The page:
One overarching lesson we have learned from our research at MIT and Yale is that you can’t change someone else’s mind or their habits. The harder you try, the more resistance you face, and frustrated you become. You may retreat and fail, or worse, lose your cool and harm your cause.
But there is a better way. Concentrate instead on the context you’re creating for the other person to explore a new perspective or behavior. A key part of that context is your own way of being in the conversation (your stance or attitude).
Consider “Michaela,” a young woman passionate about health whose story is among those that appear in our new book, “Breaking Through Gridlock: The Power of Conversation in a Polarized World.” Her mother is overweight, due in part to her eating habits. Michaela has tried to get her mom to change her diet. She has repeatedly told her which foods are healthy and which aren’t. She’s stressed the scary consequences of obesity and diabetes. It doesn’t work, but she continues to try every time they talk. Their conversations have grown so tired and uncomfortable, they no longer share meals together.
To face these situations effectively, the first step is to shift your attention away from the other person and onto yourself instead. Ask yourself--What is your way of being? What kind of atmosphere are you creating for the conversation? When Michaela first reflected on her way of being with her mom, she said “I am educating.” When asked: “How would your mother describe your way of being?” After a pause, she said, “nagging… disrespectful.” Michaela saw this wasn’t going to work.
The bait in the trap
So why do we get stuck in this kind of trap? Why do we choose a way of being that, deep down, we know won’t be effective? We get stuck because there is a secondary gain or a psychological reward that baits the trap. It’s what authors Bob Kegan and Lisa Lahey call a “Hidden Competing Commitment.”
When asked what that bait was, Michaela acknowledged that she gets to feel right and righteous about her mother’s eating habits.
This is very human. To move forward, you identify the bait and let it go. Michaela was asked to “Imagine if you were to let go of being right. Think instead about what you really want for your relationship with your mother. If you created a new way of being, what would that be?”
Michaela thought for a moment and replied, “I could be loving… maybe collaborative.”
Michaela reported back a few weeks later:
After we spoke, I sat down to have a conversation with my mom about her being and eating healthier... I was worried it would just fall back into the same old pattern of us yelling and arguing with each other. That being said, when I told her that I wanted to try and approach this conversation in a different manner she seemed very open to it. Throughout the conversation, we both discussed that along with being healthier, it could also serve as a chance to make time for each other in our busy lives. We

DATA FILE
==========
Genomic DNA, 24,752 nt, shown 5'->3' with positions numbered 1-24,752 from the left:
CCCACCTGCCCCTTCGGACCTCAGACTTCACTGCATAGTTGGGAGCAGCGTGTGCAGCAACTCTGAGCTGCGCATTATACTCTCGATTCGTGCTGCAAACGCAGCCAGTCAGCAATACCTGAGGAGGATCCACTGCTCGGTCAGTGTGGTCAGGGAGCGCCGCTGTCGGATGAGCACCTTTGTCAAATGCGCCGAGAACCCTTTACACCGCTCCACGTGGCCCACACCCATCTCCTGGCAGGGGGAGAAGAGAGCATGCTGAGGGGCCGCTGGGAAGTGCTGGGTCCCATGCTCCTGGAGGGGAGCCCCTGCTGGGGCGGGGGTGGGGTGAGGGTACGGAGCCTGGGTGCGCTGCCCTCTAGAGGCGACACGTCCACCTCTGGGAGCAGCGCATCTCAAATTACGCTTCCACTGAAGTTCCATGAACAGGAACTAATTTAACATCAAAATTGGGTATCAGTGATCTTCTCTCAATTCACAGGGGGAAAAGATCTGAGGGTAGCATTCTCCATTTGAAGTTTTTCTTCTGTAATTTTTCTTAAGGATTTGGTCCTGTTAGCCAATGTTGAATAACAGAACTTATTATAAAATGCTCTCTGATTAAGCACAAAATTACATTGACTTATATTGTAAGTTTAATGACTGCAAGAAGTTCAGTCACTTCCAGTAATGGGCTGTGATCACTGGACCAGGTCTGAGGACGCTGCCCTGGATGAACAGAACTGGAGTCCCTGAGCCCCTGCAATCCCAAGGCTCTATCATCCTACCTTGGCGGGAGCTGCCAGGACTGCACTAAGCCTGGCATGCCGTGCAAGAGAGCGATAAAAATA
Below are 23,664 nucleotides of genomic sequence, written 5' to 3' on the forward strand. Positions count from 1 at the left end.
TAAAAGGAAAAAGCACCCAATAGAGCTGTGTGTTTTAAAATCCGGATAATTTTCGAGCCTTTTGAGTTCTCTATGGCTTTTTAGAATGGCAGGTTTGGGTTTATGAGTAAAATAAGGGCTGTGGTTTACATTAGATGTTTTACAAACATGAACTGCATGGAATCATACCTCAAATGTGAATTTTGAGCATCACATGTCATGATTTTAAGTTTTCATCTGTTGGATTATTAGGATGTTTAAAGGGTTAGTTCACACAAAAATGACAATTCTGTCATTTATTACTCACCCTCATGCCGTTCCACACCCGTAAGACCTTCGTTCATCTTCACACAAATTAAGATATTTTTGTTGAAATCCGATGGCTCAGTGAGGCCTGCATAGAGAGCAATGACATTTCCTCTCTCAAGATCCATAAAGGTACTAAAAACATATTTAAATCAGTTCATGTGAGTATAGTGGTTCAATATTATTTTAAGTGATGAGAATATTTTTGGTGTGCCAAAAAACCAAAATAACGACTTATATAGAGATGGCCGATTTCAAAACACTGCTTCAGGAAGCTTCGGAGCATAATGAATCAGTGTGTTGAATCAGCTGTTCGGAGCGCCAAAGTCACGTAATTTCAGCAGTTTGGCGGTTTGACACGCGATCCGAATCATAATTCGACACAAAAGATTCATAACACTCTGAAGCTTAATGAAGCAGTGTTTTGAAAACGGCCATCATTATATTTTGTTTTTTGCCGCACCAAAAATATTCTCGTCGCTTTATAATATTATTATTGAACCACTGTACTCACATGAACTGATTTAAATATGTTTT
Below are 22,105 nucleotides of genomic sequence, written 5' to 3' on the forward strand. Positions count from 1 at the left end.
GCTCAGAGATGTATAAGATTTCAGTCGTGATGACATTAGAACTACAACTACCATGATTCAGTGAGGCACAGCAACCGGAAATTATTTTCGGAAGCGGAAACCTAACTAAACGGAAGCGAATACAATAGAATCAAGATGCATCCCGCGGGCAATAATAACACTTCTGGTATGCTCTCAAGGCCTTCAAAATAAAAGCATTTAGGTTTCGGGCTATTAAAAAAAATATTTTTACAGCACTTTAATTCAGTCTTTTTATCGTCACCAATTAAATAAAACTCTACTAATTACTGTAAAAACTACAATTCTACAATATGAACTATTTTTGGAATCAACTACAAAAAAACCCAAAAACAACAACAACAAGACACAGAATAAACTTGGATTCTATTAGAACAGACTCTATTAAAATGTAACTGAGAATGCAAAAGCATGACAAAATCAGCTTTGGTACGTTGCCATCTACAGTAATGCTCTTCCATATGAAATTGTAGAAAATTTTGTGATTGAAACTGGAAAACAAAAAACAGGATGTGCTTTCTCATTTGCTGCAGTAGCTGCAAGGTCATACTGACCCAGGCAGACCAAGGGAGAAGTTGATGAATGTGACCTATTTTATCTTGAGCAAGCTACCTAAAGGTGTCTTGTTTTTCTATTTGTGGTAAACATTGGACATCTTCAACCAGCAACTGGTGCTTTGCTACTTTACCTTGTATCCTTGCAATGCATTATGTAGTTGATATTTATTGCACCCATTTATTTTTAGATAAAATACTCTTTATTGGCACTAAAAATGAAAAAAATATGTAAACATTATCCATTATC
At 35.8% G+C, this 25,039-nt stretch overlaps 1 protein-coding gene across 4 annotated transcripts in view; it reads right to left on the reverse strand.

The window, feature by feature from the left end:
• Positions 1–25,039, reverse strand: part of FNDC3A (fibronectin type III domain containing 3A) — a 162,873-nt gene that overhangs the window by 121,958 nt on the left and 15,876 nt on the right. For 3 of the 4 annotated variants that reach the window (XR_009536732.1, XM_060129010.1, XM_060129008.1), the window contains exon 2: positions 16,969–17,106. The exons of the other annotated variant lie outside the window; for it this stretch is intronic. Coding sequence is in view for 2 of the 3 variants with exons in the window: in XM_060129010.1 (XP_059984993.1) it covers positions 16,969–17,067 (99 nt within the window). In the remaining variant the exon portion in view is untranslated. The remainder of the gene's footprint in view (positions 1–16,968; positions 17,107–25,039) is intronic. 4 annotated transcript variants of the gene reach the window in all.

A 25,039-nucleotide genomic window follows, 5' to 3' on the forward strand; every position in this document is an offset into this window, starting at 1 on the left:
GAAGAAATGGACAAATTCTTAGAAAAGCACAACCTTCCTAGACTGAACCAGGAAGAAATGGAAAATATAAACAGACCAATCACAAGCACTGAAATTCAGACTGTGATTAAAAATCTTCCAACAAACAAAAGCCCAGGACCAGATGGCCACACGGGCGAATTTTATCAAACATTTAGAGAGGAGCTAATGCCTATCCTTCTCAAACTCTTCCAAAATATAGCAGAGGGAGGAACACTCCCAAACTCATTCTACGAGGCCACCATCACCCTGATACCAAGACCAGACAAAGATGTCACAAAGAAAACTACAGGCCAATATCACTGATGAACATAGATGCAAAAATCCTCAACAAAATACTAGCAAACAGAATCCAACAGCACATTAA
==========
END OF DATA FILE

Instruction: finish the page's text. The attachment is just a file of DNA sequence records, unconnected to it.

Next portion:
agreed to try and do some meal planning for dinners together, to go grocery shopping together and to even help each other cook. I can say with pride that last week we actually cooked together and ate dinner with each other at the kitchen table three nights out of the week. In the last year and half we haven’t eaten dinner together at the table ONCE, so three times in one week is a definite improvement.
We see this consistently in our work. People get stuck. They reflect on their way of being, and the psychological bait in the trap. And, when they think carefully about what they want for the relationship, they create new ways of being and new pathways for action. They get unstuck.
Will conversations like this create consensus within our larger polarized world? It’s a great place to start. In our work with for-profit and non-profit CEOs and directors, we’ve learned that navigating these conversations in your closest relationships is how leaders develop powerfully transformative conversations that are later shared on a wider public stage. Michaela’s success is a win for her mom’s health, a win for their relationship, and sets her up to be a more powerful health advocate for others going forward.
Jason Jay is a senior lecturer at the MIT Sloan School of Management where he directs its Sustainability Initiative. He holds a PhD in management from MIT Sloan, a master’s in education from Harvard University, and a bachelor’s in psychology and a master’s in education from Harvard.
Gabriel Grant is the CEO of Human Partners, cofounder of the Byron Fellowship Educational Foundation, and a doctoral candidate at Yale’s School of Forestry and Environmental Studies. He holds a master’s in leadership and sustainability from Yale and a master’s in ecological systems engineering and a bachelor’s in physics from Purdue.
Jason and Gabriel are the authors of the newly released Breaking Through Gridlock: The Power of Conversation in a Polarized World (Berrett-Koehler Publishers)